Friday, November 10, 2006

This is perhaps the most responsive Friday night audience I can remember in this run. It was a wonderful experience to be on stage tonight with the energy of this audience and a great way to begin the grind of a four-show weekend.

Being a one man show I have to wear several hats over the course of a performance, actor, comedian, storyteller, teacher, host and, of course, ventriloquist. Over the several hundred performances of this show I have adjusted to quick “head gear” changes. Tonight was a performance when one genre overlapped with another. I will try to give you a sense of the experience, mainly to clarify it in my own analysis.

Most of the time, especially while performing with my wooden partners, I have to be intently aware of the audience. If something happens in the audience, one of my characters will jump on that moment immediately with an adlib. For example there was a very deep resonating and unusual laughter coming from the balcony during Darwin’s routine tonight. With out even a thought from me personally, Darwin said, “It sounds like a Moose in heat up there.” It is a phenomenon I have gotten used to over the years of being a ventriloquist. The character’s reality often supersedes my own at times like this. It is the art of the craft. It might seem schizophrenic to some, to me it is just another day at the office.

At the end of the show I have to do an emotionally taxing acting scene. No puppet characters, just me. The actor/Jay has to find a place far from what is happening in the audience and guide them to another experience that happened long ago. It was during that scene tonight when someone made a loud noise. I am still not sure what it was, a groan, a sigh, a yawn, an emotional outburst, I will never really know. It did, however, break my concentration in a weird way; the actor for a moment became the ventriloquist.

Immediately after registering the sound in my brain and unknown to the audience, I hear five different voices, from five different characters begging for expression, each with an adlib to rebuff the noise. There was no puppet with me or one of the voices would have found an outlet. It would have been a mental knee jerk reaction. It was only moment on stage, but an eternity in my inter-dialogue when I finally realized there would be no adlib in this situation. I had to get on with the scene. It took a few more seconds to become the actor again; I stumbled on a word or two. Perhaps the audience was not aware. But I was aware and know I muffed an important scene, and this terrific audience deserved better.

If this were film or television there would be an immediate retake. It would need to be fixed. Not here and not tonight, this is live theater. That is what we love isn’t it? It has never happened before and it may never happen again. We play the cards that are dealt with no control over all situations. Every show will be different from all others as long as we do it live. I guess I just love the challenge, and tomorrow we face the unknown again.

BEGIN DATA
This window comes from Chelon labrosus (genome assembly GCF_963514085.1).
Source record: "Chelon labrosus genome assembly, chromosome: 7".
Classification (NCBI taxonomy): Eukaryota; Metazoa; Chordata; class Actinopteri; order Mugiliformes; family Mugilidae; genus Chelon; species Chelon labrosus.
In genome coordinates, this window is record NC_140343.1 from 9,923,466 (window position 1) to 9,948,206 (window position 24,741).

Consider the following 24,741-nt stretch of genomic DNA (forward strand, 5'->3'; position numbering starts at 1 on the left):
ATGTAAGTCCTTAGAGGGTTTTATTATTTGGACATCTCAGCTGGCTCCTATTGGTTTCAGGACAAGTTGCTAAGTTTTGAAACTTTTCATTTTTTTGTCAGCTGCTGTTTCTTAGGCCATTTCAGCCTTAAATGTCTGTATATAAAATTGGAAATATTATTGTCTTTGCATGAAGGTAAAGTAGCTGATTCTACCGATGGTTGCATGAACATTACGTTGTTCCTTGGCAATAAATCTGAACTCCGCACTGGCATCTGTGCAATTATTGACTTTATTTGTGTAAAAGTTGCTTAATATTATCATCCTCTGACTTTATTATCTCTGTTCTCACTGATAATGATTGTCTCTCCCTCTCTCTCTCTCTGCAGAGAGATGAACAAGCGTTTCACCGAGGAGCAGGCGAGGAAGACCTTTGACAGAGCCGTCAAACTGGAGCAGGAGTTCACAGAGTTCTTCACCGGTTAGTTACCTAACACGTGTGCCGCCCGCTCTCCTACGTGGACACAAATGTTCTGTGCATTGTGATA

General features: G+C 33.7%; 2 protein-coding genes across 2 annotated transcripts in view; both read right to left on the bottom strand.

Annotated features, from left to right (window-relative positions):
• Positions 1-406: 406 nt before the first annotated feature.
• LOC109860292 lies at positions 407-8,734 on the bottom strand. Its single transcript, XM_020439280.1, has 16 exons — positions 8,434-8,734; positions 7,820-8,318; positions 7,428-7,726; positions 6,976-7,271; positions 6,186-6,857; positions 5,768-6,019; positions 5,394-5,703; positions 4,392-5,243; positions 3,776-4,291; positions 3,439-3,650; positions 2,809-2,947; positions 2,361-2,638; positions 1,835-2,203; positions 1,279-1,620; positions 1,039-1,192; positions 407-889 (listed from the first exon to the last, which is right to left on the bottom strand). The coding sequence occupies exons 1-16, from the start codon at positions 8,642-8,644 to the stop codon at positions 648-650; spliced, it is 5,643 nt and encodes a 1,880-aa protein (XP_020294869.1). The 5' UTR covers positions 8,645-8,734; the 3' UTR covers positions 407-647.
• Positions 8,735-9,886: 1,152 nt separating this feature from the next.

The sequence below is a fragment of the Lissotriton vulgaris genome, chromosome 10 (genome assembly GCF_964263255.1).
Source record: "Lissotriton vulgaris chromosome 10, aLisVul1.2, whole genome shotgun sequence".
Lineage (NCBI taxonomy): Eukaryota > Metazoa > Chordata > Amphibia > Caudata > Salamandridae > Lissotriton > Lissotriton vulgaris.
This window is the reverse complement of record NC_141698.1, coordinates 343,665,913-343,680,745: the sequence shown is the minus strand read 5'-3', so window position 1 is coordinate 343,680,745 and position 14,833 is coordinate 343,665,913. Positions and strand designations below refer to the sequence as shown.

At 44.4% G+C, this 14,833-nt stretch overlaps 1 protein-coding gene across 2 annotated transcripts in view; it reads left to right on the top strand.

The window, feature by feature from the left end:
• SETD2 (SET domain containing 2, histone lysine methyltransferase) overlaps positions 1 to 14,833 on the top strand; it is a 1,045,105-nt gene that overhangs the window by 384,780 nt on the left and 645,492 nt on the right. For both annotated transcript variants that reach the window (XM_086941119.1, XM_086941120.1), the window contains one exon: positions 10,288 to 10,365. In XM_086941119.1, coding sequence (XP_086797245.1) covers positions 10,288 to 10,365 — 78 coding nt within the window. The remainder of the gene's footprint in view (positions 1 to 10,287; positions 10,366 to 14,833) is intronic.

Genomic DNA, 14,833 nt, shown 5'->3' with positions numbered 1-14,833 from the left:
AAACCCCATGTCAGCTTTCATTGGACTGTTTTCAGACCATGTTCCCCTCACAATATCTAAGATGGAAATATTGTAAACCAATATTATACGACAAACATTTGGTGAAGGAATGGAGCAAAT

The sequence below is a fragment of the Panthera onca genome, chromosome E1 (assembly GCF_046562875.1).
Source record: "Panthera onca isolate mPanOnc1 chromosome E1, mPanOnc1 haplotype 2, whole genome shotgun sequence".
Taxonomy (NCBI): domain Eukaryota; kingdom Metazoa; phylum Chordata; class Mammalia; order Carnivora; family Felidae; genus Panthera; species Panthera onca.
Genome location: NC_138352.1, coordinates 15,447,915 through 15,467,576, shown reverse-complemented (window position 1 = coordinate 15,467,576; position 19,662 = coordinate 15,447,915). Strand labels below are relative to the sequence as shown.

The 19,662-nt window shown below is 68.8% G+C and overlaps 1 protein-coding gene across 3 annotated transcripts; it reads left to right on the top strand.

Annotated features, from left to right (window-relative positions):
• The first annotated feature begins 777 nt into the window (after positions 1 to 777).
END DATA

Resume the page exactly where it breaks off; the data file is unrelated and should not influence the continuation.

As you were,


Anonymous said...

It was an awesome show! I loved the melding of the history of ventriloquism with the science of illusion with the artistry of the "reanimation" of the cast of non-Jay characters. (My thesis was about the neuroscience of illusions, although in this case it was visual illusions and not auditory ones.) The weird noise coming from the audience was, well, weird--it was very distracting. I just saw Jay's responsiveness to it as a sign of how connected he is with his audience!

Bravo! Bravo! Bravissimo.
and thanks again! -Michelle.

Anonymous said...

My face still hurts from smiling throughout your entire show. I loved it sooo much! Thank you for sharing your talents with all of us! Best of luck! I will be telling all of my friends about your show.

MoonDog said...

What did the different voices want to say? Can you share that with us?

Anonymous said...

hi Jay! I saw the show last night and loved it!!!! I've already told all of my friends about it and If they don't go themseleves I'm going to bring them. I will be coming back soon! I LOVE it! I met you after the show (I asked you what Shari Lewis was like?) Thank you for making a life long dream come true! I was hoping you were going to use Squeaky a little more. Even though I understand why you didn't.

"It was during that scene tonight when someone made a loud noise"

I thought you didn't hear it! It was this little 4 or 5 year old spoiled brat who made that yawn/sigh while everyone else was crying. He was bad during the whole show. Rattleing candy bags, whining because his brother told him the things in the back were boxes and not candy, kicking the back of the seat, and other things. But I just ignored him. I'm sorry that happened to you! I will be coming again very soon!

Thank you!

the other one said...

Michelle was right - this was an awesome performance. The energy went through the roof! I am so grateful I had the opportunity to be present and share the experience among friends.

V said...
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Devin said...

I saw the show on Friday, and the moose in heat comment absolutely floored me, that was a terrific little bit of ad-libbing right there.

It was an amazing show, and one that I'll certainly never forget. You've inspired me to learn ventriliquism. I've already been performing with a muppet for several years, but I've always relied on distraction to keep the audience from realizing that I move my lips. Now, though, I'm determined to learn to perform without it. I bought a pair of Spaulding Eyes, so I'll be able to practice anywhere, and keep my puppet in my pocket. You've inspired me, and I'll always be grateful for that.